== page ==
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Is there a youth mental health crisis? And if so, what can parents and caregivers do to support kids and teens in managing stress, anxiety and depression?

Kate Endries headshotKate Endries, MSW, Senior Advisor of Trauma-Informed Practice, Boys & Girls Clubs of America

At Boys & Girls Clubs, just like in schools, afterschool programs and in homes across the nation, we’re hearing the same thing: kids are having behavior challenges, kids are feeling stressed, and kids are showing signs of struggling with their mental health.

In fact, in 2021 a U.S. Surgeon General advisory flagged youth mental health as a public health crisis.

When we consider the state of youth mental health, it’s important to look to the data. While mental health in kids and teens is a hot topic right now, mental health issues among young people have been steadily increasing for the past decade. 
 

Youth Risk Behavior Survey10-year trend data from the CDC's Youth Risk Behavior Survey

In a CDC study from 2019, 37% of high school students said they had experienced such persistent feelings of sadness or hopelessness in the past year that they couldn’t participate in their regular activities. About 1 in 6 students from the same study reported making a suicide plan in the past year. 

While these concerns were already on the rise for over a decade, due to the pandemic we’re now seeing a drastic increase in suicidal ideation, anxiety, feelings of loneliness, and depression – all things that are associated with isolation and disruption to children’s safety, routines and socialization.

In fact, a 2021 study from JAMA Pediatrics reported that worldwide: 

1in4_graph

Rising youth mental health concerns can be seen across all age groups, not just teens. In a 2021 National Center on Afterschool and Summer Enrichment study, parents also reported increased social and emotional difficulties – such as hyperactivity and conflicts with peers – in their young children.

Clearly, kids and teens are struggling. So, what can parents, caregivers, schools and youth development providers do to help young people address their mental health?


Let’s Talk About Mental Health with Our Kids

The good news is that we’re already doing some of it – we’re talking about it. 

Normalizing conversations around mental health is key to ensuring young people (and adults) have the emotional, social and mental support they need. While the pandemic has been incredibly hard on all of us, it’s a rare silver lining that it’s also heightened our awareness on the topic of mental health as a society and started necessary conversations.

The phrase itself – “mental health” – can sound scary. But it’s important to know that mental health isn’t just illness. It’s your brain, it's your body, it's your feelings.

People often think about mental health very clinically. And while clinical diagnoses are important, and we need therapists and counselors more than ever in those cases, checking in with your child on their mental health should be something everyone does regularly. That way, when your child is facing a challenge, they know they can reach out to you (and you’ll know how to help).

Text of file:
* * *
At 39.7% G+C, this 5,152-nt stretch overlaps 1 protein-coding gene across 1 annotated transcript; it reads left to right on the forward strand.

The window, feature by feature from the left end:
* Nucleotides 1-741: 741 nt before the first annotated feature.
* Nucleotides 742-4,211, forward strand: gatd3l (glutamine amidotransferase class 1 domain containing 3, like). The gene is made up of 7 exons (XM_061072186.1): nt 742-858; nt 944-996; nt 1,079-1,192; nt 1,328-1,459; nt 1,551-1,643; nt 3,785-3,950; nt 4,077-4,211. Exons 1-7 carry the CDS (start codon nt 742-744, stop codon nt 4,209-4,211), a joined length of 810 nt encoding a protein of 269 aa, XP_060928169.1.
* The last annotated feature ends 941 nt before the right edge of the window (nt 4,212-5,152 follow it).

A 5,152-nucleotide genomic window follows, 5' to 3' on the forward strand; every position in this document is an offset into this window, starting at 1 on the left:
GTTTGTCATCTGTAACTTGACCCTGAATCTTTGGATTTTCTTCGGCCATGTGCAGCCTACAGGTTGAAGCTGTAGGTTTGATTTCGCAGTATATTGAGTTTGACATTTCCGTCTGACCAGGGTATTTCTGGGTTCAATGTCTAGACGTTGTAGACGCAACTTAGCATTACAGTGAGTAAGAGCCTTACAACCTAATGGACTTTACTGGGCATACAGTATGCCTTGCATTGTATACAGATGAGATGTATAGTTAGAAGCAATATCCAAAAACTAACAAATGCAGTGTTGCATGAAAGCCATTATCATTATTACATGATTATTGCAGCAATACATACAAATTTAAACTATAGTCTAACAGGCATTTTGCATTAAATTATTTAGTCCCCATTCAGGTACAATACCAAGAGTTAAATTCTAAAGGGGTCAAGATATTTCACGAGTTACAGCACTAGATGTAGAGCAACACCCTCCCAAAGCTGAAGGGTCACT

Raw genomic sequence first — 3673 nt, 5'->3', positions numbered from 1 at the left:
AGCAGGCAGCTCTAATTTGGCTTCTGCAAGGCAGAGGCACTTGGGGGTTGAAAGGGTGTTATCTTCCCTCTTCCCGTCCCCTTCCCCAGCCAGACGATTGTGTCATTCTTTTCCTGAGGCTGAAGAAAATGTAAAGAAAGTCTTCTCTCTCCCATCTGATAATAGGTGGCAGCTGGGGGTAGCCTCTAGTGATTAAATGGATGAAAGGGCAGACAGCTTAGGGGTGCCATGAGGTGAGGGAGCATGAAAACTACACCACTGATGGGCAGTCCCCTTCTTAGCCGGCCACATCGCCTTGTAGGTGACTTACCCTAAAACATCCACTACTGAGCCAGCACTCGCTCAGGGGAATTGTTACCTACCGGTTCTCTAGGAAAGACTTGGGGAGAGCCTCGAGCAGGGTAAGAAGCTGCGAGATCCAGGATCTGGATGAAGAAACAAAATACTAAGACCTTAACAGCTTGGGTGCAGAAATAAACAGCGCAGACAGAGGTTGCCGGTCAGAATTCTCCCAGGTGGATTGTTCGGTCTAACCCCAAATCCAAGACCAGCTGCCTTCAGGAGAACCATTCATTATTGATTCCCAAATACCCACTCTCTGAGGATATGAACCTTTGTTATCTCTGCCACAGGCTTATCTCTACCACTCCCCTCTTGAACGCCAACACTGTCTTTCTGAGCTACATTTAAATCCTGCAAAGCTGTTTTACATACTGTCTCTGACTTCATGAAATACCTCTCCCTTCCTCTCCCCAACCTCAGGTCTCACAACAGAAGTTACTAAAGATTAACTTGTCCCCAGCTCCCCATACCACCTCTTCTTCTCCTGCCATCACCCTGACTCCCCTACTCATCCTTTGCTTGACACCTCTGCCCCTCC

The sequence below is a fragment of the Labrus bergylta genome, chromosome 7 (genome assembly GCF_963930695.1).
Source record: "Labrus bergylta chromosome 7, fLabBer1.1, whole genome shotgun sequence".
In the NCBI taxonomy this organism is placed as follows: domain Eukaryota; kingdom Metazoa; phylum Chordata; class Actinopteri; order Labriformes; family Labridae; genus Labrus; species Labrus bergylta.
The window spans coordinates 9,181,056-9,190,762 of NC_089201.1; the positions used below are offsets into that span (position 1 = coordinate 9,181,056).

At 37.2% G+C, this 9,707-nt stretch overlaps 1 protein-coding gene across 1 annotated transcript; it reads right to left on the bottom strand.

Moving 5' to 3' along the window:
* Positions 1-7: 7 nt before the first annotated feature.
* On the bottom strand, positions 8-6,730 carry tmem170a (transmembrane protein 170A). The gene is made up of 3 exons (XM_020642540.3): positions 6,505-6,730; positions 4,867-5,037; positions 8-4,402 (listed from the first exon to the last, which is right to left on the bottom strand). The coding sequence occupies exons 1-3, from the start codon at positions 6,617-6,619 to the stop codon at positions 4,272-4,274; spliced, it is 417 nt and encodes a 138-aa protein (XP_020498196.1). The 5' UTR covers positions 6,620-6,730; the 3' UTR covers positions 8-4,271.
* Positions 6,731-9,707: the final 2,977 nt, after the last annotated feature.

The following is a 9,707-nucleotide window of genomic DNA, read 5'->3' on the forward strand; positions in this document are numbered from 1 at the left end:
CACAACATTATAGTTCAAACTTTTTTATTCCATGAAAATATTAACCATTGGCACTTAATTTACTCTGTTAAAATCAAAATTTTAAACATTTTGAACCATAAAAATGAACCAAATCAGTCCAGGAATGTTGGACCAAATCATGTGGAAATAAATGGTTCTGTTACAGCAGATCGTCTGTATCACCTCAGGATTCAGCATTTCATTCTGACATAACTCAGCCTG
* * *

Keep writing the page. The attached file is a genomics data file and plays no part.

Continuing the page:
And this can be simple things, such as asking your child open-ended questions like “When you’re frustrated, what do you do to make yourself feel better?” or “What is the best thing about school?”

Read on for more strategies for normalizing conversations about mental health with the young person in your life.


Preventative Strategies for Supporting Youth Mental Health

For many of us, we have a preventative role to play in mental health care for the kids and teens in our lives – and a lot of it happens naturally during parenting or working with youth. So, what does this look like?

  • Build and maintain a strong and communicative relationship with your kids. 
    As a parent or caregiver, the most important thing you can do is build a trusting relationship with your child based on open communication. Ask questions and be an active listener. Here are some great conversation starters from our partners at On Our Sleeves to prompt some emotional check-in’s in a way that feels natural.

  • Know your kid’s patterns for what’s “normal” (and what’s not).
    Stress, anxiety and depression show up differently from person to person, so it’s important to know your child and their baseline. As you begin to understand the different domains of your young person’s life – their relationships, their friends, their self-esteem, their hobbies, how they feel about school, their challenges and triumphs – you’ll be more attuned to what’s going well and what’s not. 

  • Know the warning signs.
    Know the warning signs of when kids are stressed, things like no longer seeing friends or acting out behaviorally. 

  • Be their partner in addressing mental health concerns.
    Whether it’s supporting your child in developing healthy coping mechanisms (such as breathing techniques, taking walks or journaling to alleviate stress) or connecting them with a caring mentor or mental health professional to delve deeper into how they’re feeling, be their partner in supporting healthy mental health.

Kids show up as their whole selves – their physical presence, their emotional needs and their mental health. When we talk about healthy mind habits the same way we encourage other healthy habits, such as exercise and eating right, we support our kids and teens in managing stress, building coping skills and knowing when to ask for help.


Stay in the Know

Learn more about youth mental health. Boys & Girls Clubs of America provides youth mentorship, mental health services and meaningful life experiences that boost youth self-esteem, build confidence and contribute to healthy mental, emotional and physical wellbeing. Sign up for our newsletter to receive the latest resources and stories.






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